Free TV licences would be restored to over-75s under Scottish Labour plans which have triggered fresh calls for the benefit to be handed back to pensioners across the UK.
The party’s leader north of the border, Anas Sarwar, unveiled proposals for a Staying Connected fund, offering grants to every household with someone aged 75 and over, up to the current £159 cost of TV licences.
It could be used to pay the licence free or other digital connectivity bills such as broadband.
Mr Sarwar told the Mirror: “For many older people, TV is a lifeline against loneliness and isolation.”
The move comes as voters across Britain prepare to cast ballots in May 6 elections for the Scottish and Welsh parliaments, and local councils and regional mayors across England.
The policy piles pressure on the Tories to take back responsibility for funding free licences after 3.7 million OAPs were stripped of the lifeline when the party broke a 2017 election manifesto pledge.
Hailing a “brilliant initiative”, Labour peer Lord George Foulkes, who chairs Parliament’s cross-party group on ageing and older people, said: “They recognise the vital role TV plays for many poor, older people for key information as well as entertainment.
“If the UK Government do not act now they will be exposed as callous as well as reneging on a manifesto promise on which they were elected.”
Silver Voices director Dennis Reed said: “Many older people in the May national and local elections in England, Scotland and Wales will use candidates’ positions on free TV licences for the over-75s as one of the defining policies, when they decide how to vote.
“Silver Voices members will be writing to election candidates to find out where they stand on our two priority issues – free TV licences and solving the social care crisis.
“ Boris Johnson will pay a political price if he does not announce a change of policy on free TV licences before the May elections.”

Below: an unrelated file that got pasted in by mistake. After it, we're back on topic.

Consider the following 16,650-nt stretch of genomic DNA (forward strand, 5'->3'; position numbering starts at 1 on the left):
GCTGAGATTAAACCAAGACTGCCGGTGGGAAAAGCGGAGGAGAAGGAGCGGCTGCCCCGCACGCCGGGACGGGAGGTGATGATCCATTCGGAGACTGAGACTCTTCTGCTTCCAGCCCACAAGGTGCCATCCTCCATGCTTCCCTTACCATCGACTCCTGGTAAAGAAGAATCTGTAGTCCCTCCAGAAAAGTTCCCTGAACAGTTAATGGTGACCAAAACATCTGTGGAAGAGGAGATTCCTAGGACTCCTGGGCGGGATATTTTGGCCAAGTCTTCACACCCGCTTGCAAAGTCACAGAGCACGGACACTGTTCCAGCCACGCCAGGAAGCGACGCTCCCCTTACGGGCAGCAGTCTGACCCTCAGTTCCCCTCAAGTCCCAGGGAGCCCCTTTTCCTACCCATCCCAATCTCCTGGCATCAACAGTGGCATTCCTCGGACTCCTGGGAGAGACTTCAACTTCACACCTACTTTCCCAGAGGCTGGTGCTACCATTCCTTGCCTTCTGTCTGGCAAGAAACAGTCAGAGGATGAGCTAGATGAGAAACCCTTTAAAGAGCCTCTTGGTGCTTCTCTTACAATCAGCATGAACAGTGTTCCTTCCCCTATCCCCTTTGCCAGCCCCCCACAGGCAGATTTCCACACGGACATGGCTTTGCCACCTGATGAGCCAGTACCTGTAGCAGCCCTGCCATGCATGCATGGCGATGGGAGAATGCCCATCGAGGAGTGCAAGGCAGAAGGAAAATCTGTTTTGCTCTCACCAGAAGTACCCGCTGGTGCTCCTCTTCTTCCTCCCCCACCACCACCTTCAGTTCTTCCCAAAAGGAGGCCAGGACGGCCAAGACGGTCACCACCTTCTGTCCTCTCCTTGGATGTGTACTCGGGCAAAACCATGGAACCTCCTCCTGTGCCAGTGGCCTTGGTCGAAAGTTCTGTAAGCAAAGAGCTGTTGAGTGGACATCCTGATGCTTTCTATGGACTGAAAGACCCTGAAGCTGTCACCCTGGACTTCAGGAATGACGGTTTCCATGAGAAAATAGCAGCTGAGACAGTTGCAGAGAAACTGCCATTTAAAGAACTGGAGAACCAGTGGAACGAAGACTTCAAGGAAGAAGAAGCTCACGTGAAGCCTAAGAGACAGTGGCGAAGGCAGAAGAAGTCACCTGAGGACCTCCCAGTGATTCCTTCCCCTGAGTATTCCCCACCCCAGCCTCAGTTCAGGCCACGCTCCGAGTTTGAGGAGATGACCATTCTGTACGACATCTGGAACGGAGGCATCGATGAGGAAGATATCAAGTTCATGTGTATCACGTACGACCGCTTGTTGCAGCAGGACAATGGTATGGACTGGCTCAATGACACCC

The Tories pledged at the 2017 election to maintain over-75s’ free licences for the rest of that Parliament, which was due to run for five years.
But the BBC had already been handed responsibility for funding the concession from June 2020, under a deal agreed in 2015.
It introduced means-testing after warning that keeping licences free for all over-75s would cost £745million by 2021-22.
Only over-75s who receive Pension Credit are now eligible – meaning an estimated 3.7 million have to pay £159 a year.
Bectu broadcasting union chief Philippa Childs said Scottish Labour’s policy was “extremely welcome and something that the UK Government should take heed of”.
Urging the Government to “take back responsibility for providing a free licence”, she added: “Providing for a free TV licence for the over-75s should have always been the Government’s prerogative, and the decision to transfer the responsibility to a public broadcasting network that should not deal with social policy was unfair.
“For the over-75s, a free TV licence is an essential welfare benefit.”
The BBC and Government are locked in an ongoing blame game, with ministers saying the broadcaster “agreed to take on responsibility for the over-75s”.
But the corporation insists: “The decision to remove free TV licences for the over-75s was taken by the Government, not the BBC.”
The Mirror has campaigned to save free TV licences, with more than 18,000 readers backing the fight by completing coupons in the paper.